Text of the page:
SERIOUS GAMES AS A MALLEABLE LEARNING MEDIUM: THE EFFECTS OF NARRATIVE, GAMEPLAY, AND MAKING ON STUDENTS’ PERFORMANCE AND ATTITUDES

Garneli, V., Giannakos, M., & Chorianopoulos, K. (2017). Serious games as a malleable learning medium: The effects of narrative, gameplay, and making on students’ performance and attitudes. British Journal of Educational Technology48(3), 842-859. https://doi.org/10.1111/bjet.12455

This study is intended to assess whether or not there are effects of serious game features which are narrative and making (modifying) on students’ learning outcomes and attitudes. In regards to measuring the learning outcome, an experimental method is used by dividing students into four groups consist of 20 students. The first group play a game with a narrative feature, the second group plays a game with no narrative feature, the third group play a game containing a modification feature and the fourth group act as control which learn in a conventional paper-based way. The learning outcomes of each group are measured using pre and post-test. After that, the authors conduct an interview section to analyse the impact of each treatment on students motivation and attitudes. In terms of learning outcomes, the results suggest that there are no significant differences between narrative, non-narrative, and modifying group. However, the interview results suggest that students prefer to use the game with a modification feature rather than the game with no modification feature.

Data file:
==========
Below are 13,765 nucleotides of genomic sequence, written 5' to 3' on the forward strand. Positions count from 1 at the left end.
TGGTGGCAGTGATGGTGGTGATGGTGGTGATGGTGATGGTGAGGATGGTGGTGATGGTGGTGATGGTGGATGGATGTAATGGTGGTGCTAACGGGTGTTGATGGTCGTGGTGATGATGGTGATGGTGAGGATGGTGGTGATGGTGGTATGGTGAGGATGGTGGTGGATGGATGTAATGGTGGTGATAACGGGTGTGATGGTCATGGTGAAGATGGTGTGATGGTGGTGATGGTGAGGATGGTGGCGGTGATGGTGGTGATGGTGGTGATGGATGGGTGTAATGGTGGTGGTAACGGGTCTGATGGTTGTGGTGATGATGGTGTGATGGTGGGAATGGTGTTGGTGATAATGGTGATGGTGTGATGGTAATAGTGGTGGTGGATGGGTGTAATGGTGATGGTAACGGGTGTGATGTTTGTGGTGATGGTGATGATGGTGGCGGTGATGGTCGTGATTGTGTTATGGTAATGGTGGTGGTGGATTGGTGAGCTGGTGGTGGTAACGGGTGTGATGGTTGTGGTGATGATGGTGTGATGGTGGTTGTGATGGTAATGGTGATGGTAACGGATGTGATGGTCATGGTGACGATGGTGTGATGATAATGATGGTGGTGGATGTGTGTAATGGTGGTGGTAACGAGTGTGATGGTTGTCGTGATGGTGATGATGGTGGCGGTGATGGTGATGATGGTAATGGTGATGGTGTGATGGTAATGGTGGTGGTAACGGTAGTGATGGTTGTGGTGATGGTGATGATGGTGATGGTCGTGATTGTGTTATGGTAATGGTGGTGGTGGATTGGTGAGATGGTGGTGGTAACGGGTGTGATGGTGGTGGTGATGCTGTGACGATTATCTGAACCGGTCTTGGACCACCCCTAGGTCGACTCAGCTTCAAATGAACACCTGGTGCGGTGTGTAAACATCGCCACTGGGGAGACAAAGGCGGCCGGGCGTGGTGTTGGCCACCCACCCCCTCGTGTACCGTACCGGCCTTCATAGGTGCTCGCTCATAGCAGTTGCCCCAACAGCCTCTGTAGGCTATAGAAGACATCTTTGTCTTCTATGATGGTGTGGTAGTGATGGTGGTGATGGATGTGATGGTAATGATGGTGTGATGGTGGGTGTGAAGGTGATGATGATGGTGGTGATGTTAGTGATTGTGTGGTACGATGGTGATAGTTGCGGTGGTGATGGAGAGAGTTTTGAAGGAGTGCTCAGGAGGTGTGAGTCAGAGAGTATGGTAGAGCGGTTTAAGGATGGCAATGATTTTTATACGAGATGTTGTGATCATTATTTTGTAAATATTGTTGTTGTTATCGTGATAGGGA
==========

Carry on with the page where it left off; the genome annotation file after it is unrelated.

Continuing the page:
Interestingly, the authors find that girls improve their math knowledge better when using traditional method than using the serious game. The authors argue that this may be because girls’ time in playing games is less than boys. This is useful to consider in my instructional design context that gender also plays determining roles in the effectiveness of serious games. Thus, there is a need to look for a game genre that can motivate both genders. I will also try to adopt the concept of modification into my serious game design as it can be motivating for students. Moreover, the findings which suggest the narrative or storyline of the serious game does not affect students’ learning performance may relate to Rooney (2012)’s article which also has a concern on storyline or narrative of serious games. In this study, the storyline is provided by text which may be less motivating. I think that the concept by Rooney (2012) may improve its impact because the storyline is built as players work on each stage by solving problem relating to the real-world context. 

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